What changed? Are you using a different flour? Are the eggs the same size as they always were? Do you cook the noodles as long as before? Are you rolling the pasta as thin as you used to or are you slacking off, but cooking thicker noodles for the same amount of time? Any of these variables could affect your current crop of noodles – if a new brand of flour has more protein, if smaller eggs are trying to bind the same amount of flour, and if the cooking time is not adequate, or not adequate for thicker noodles, yours could be coming out tough.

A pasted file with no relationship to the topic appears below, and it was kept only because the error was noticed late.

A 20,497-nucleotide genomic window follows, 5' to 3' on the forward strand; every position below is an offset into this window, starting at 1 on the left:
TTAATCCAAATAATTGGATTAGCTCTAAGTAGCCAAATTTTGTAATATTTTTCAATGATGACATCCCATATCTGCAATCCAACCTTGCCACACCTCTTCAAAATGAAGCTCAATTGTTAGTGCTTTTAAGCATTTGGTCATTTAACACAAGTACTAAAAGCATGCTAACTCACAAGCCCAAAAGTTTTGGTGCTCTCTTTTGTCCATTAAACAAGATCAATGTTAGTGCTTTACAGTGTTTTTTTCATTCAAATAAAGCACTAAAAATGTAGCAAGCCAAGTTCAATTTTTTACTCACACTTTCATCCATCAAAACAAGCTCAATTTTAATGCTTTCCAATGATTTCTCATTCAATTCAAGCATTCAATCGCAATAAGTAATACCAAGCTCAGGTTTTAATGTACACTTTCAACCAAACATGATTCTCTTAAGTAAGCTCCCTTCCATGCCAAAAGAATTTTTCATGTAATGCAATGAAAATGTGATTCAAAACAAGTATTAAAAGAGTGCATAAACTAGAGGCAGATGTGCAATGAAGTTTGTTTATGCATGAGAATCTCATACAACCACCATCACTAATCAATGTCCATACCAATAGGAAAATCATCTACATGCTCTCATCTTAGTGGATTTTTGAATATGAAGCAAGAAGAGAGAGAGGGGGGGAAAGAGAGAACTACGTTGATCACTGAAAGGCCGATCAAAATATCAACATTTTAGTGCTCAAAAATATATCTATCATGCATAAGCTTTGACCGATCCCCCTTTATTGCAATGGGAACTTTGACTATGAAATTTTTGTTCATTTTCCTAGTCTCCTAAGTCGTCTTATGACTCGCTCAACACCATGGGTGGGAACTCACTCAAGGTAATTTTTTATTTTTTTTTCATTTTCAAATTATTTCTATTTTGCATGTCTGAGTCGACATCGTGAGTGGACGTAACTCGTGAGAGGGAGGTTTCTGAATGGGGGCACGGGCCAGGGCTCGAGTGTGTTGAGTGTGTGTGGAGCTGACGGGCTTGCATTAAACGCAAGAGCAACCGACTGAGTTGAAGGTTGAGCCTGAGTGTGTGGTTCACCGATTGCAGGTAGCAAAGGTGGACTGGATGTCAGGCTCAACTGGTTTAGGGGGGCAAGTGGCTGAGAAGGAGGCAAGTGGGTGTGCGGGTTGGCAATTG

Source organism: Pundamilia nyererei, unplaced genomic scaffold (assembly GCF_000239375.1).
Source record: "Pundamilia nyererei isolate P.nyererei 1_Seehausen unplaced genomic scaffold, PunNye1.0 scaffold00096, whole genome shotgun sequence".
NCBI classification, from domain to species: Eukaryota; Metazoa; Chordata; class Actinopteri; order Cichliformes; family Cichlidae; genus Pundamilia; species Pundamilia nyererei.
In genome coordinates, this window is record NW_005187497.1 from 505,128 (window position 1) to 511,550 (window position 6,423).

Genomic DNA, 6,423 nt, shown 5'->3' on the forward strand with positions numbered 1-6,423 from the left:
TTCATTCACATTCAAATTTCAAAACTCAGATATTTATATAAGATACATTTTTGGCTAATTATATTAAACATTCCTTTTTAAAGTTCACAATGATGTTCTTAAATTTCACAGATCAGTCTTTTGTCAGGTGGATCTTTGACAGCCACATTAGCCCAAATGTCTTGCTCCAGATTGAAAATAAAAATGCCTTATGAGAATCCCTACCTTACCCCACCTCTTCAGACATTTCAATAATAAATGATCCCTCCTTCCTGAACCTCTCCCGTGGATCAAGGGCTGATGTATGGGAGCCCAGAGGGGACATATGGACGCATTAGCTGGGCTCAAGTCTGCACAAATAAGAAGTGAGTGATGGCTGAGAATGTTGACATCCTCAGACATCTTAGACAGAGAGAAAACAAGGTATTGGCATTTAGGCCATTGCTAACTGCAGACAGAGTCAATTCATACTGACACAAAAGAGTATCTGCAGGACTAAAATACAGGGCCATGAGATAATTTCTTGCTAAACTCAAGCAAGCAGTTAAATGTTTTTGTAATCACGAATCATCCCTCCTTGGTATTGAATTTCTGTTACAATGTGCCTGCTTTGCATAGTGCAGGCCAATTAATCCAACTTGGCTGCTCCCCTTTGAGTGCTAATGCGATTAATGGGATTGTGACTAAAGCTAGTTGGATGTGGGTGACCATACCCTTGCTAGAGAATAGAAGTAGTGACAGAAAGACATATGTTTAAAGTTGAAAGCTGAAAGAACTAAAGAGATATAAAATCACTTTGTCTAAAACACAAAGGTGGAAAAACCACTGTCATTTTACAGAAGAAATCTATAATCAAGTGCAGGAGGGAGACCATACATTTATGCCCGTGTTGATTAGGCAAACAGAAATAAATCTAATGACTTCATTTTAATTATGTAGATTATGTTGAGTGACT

If nothing has changed, however, you’re probably adding a bit more flour than necessary. The flour needs to be correct in proportion to the egg. In her seminal work Essentials of Classic Italian Cooking (Canada, UK), Marcella Hazan recommends 1 cup of unbleached all-purpose flour for every 2 large eggs. You may need to vary that up or down, depending on the eggs’ ability to absorb the flour. But try to be conservative. It is possible that the increased humidity in your kitchen that comes with warmer weather is coaxing you to add more flour to compensate for extra moisture in the dough. Fight the urge to add flour, and try to keep your dough a little bit on the sticky side rather than dry.